Editor’s Note: the article was published in November 2019, right around the time Ben Affleck and Gal Gadot tweeted their support for The Snyder Cut. Given the stunning development that Warner Bros. is committing an additional $30M to finish the project and premiere it on HBO Max next year, we figured now we be a good time to take a look back to the movie that started it all: ‘Man of Steel’.
Earlier this week, news broke that Henry Cavill — who has been rumored to be stepping away from the role for years now — could potentially return as Superman in 2021’s Dwayne Johnson-starring vehicle Black Adam. Then, just this morning, it was reported that Warner Bros. had discussions with Creed star Michael B. Jordan about the role, which would certainly end the Englishman’s run as The Last Son of Krypton.
Upon hearing that Cavill may (or may not) don the iconic red cape once again, my mind couldn’t help but wander to the infamous incarnations of the character in Batman v. Superman: Dawn Of Justice and Justice League. After all, they are both the most recent adaptations of Kal-El and the movies that most appropriately define DC’s recent cinematic shortcomings, so it’s only reasonable that the memory conjures images of those films when remembering Cavill’s Superman
But, before the days of the DC Extended Universe and CGI mustaches, there was merely a standalone Superman movie and it was a quite good one: Man Of Steel.
Despite what Warner Bros. will have you believe, I remain ardent about the idea that they never originally intended for Man of Steel to be the launchpad for an entire cinematic universe and only made the decision hastily and retroactively. Let’s take a few quick revolutions around the Earth to wind time back and show you what I mean.
Development of Man Of Steel began in 2008, Zack Snyder signed on as the director in 2010, and principal photography began in August 2011. While the Mandela Effect may trick you into believing Man Of Steel was a response to Iron Man and the MCU, that wouldn’t have been possible as there really was no Marvel Cinematic Universe yet. Man Of Steel was only turned into a “universe” movie after it hit theaters.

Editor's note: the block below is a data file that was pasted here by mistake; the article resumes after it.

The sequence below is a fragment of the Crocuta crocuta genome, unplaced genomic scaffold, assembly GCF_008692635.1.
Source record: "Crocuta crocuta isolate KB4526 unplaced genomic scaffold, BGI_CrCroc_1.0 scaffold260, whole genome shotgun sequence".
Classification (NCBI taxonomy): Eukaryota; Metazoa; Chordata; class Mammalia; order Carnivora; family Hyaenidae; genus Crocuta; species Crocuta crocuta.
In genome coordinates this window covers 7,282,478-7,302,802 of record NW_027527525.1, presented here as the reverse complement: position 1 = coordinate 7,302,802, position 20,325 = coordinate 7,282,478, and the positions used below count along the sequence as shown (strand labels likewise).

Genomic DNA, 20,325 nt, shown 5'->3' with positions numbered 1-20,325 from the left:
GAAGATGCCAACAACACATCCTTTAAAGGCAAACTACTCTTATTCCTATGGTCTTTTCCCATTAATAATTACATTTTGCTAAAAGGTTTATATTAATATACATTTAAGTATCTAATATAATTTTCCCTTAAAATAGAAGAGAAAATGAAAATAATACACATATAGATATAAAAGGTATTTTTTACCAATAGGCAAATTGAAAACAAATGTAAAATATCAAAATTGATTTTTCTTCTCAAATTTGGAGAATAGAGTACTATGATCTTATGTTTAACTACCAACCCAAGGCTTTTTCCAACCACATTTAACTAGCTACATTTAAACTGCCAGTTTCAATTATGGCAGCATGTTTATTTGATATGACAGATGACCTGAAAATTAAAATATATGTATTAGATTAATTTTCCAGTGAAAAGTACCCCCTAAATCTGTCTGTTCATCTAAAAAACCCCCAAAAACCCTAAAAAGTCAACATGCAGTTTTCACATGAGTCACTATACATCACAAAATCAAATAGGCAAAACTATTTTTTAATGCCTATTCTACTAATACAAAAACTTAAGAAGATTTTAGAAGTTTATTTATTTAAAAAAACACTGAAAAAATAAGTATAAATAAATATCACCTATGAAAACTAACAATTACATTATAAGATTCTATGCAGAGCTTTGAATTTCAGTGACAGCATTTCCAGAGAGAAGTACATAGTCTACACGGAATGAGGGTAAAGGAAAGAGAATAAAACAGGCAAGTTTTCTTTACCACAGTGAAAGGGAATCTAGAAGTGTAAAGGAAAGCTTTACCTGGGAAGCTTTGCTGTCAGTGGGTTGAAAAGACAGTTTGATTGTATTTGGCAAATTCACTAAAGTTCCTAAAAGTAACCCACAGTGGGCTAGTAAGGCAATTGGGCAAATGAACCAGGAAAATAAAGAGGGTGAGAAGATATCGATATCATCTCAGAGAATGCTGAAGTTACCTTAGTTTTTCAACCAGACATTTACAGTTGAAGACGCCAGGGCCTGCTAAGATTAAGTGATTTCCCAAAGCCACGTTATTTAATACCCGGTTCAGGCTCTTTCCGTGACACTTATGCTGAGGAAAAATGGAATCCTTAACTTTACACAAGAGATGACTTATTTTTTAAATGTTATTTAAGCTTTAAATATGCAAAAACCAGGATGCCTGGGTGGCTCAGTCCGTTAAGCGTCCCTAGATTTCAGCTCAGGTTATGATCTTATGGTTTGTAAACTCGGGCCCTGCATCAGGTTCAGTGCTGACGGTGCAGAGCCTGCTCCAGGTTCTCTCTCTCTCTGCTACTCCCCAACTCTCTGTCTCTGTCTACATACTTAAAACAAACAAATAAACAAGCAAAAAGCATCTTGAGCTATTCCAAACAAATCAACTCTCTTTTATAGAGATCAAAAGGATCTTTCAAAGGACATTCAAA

When production on Man Of Steel began, there were only five movies under Marvel Studios’ belt: one excellent (Iron Man), one good (Captain America: The First Avenger), and three average-to-below-average (Thor, The Incredible Hulk and Iron Man 2).
The point is that shared universe building was far from a proven commodity at this stage, meaning Warner Bros. and DC were in no rush to copy Marvel’s blueprint — there was no blueprint to be copied. So, while history may suggest that DC was attempting to emulate Marvel’s success, a closer look tells us they were actually trying to recreate their own.
Off the high of The Dark Knight trilogy — which, at the time, was the premiere comic book movie franchise — DC was aiming to Nolanize Superman: how would this character look, feel, and act in the real world? And with Man Of Steel, they largely succeeded.
The issue with Superman is, was, and always will be: what’s the interest — the conflict — in an immortal alien with a perfectly crafted jawline and quaffed hair?
He hides in plain sight and is impervious to pain. He can fly around the Earth and into the stars. He can melt steel with his laser vision and freeze raging fires with his ice breathe. How do you make that guy a layered, complex character?
And with Man Of Steel, DC found the answer: who was the boy behind the out-of-this-world hero?
While Kal-El may be an alien, Clark Kent is very much a human, and that’s what Man Of Steel was all about: what happens when you test the mental and emotional strength of a being that cannot be challenged physically? What happens when an out-of-place child is beaten up by bullies when he knows he can’t fight back? What happens when a teenager has to decide between keeping his greatest secret and the lives of his classmates? What happens when an alien falls in love?
Simply put, Man Of Steel was a meditation on what it means to be human in both idea and execution: despite it’s grey and gloomy overtones — as life has — the film echoed and reverberated a sense of endless optimism — as life should.
“They will race behind you, they will stumble, they will fall. But in time, they will join you in the sun,” Jor-El tells his son Kal, just as he discovers the true nature of his otherworldly origins. And while Jor may have been warning Kal on how humanity might react to a being of such singular strength and power, he was also unwittingly encapsulating what it means to be one of us.
All of us, in our every day lives — whether you’re a member of the Justice League or a League Of Legends esports team — we race, we stumble, we fall, but in time, if we’re lucky, we find our way to the light.
Unfortunately, because Man Of Steel is forever technically part of the DCEU, the memories of the masses will ultimately judge it by the lack of success the universe has had since. But if you look closer — some might even say with x-ray vision — you’ll find that at its core, Man Of Steel was a beautifully shot and delicately scored film that was simply about a regular guy with extraordinary gifts trying to be decent and fit in with the rest of us.
It just so happens that a regular guy was an alien was named Superman.
Eric is a New York City-based writer who still isn’t quite sure how he’s allowed to have this much fun for a living and will tell anyone who listens that Gotham City is canonically in New Jersey. Follow him on Twitter @eric_ital for movie and soccer takes or contact him firstname.lastname@example.org